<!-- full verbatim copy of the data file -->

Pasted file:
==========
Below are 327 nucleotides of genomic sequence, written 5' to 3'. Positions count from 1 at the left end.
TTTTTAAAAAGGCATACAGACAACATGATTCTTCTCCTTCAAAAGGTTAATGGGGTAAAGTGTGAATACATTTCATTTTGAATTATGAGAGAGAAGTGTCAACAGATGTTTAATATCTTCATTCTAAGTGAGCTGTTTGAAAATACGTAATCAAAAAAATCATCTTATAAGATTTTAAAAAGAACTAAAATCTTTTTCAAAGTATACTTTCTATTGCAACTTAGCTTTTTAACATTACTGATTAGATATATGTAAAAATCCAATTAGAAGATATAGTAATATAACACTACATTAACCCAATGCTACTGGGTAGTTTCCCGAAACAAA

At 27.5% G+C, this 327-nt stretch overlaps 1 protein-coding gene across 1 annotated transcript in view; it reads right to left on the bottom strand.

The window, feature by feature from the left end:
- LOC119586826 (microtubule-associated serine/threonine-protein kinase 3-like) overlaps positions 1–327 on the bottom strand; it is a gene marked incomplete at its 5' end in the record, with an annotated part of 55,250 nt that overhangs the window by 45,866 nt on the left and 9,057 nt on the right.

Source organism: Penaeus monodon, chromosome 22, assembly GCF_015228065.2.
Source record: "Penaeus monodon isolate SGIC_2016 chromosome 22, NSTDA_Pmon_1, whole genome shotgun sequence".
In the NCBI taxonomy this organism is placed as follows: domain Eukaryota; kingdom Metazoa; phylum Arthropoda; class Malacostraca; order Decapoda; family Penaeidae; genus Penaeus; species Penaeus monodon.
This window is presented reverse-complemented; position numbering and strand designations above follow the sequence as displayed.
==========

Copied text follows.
Below are 327 nucleotides of genomic sequence, written 5' to 3'. Positions count from 1 at the left end.
TTTTTAAAAAGGCATACAGACAACATGATTCTTCTCCTTCAAAAGGTTAATGGGGTAAAGTGTGAATACATTTCATTTTGAATTATGAGAGAGAAGTGTCAACAGATGTTTAATATCTTCATTCTAAGTGAGCTGTTTGAAAATACGTAATCAAAAAAATCATCTTATAAGATTTTAAAAAGAACTAAAATCTTTTTCAAAGTATACTTTCTATTGCAACTTAGCTTTTTAACATTACTGATTAGATATATGTAAAAATCCAATTAGAAGATATAGTAATATAACACTACATTAACCCAATGCTACTGGGTAGTTTCCCGAAACAAA

At 27.5% G+C, this 327-nt stretch overlaps 1 protein-coding gene across 1 annotated transcript in view; it reads right to left on the bottom strand.

The window, feature by feature from the left end:
- LOC119586826 (microtubule-associated serine/threonine-protein kinase 3-like) overlaps positions 1–327 on the bottom strand; it is a gene marked incomplete at its 5' end in the record, with an annotated part of 55,250 nt that overhangs the window by 45,866 nt on the left and 9,057 nt on the right.

Source organism: Penaeus monodon, chromosome 22, assembly GCF_015228065.2.
Source record: "Penaeus monodon isolate SGIC_2016 chromosome 22, NSTDA_Pmon_1, whole genome shotgun sequence".
In the NCBI taxonomy this organism is placed as follows: domain Eukaryota; kingdom Metazoa; phylum Arthropoda; class Malacostraca; order Decapoda; family Penaeidae; genus Penaeus; species Penaeus monodon.
This window is presented reverse-complemented; position numbering and strand designations above follow the sequence as displayed.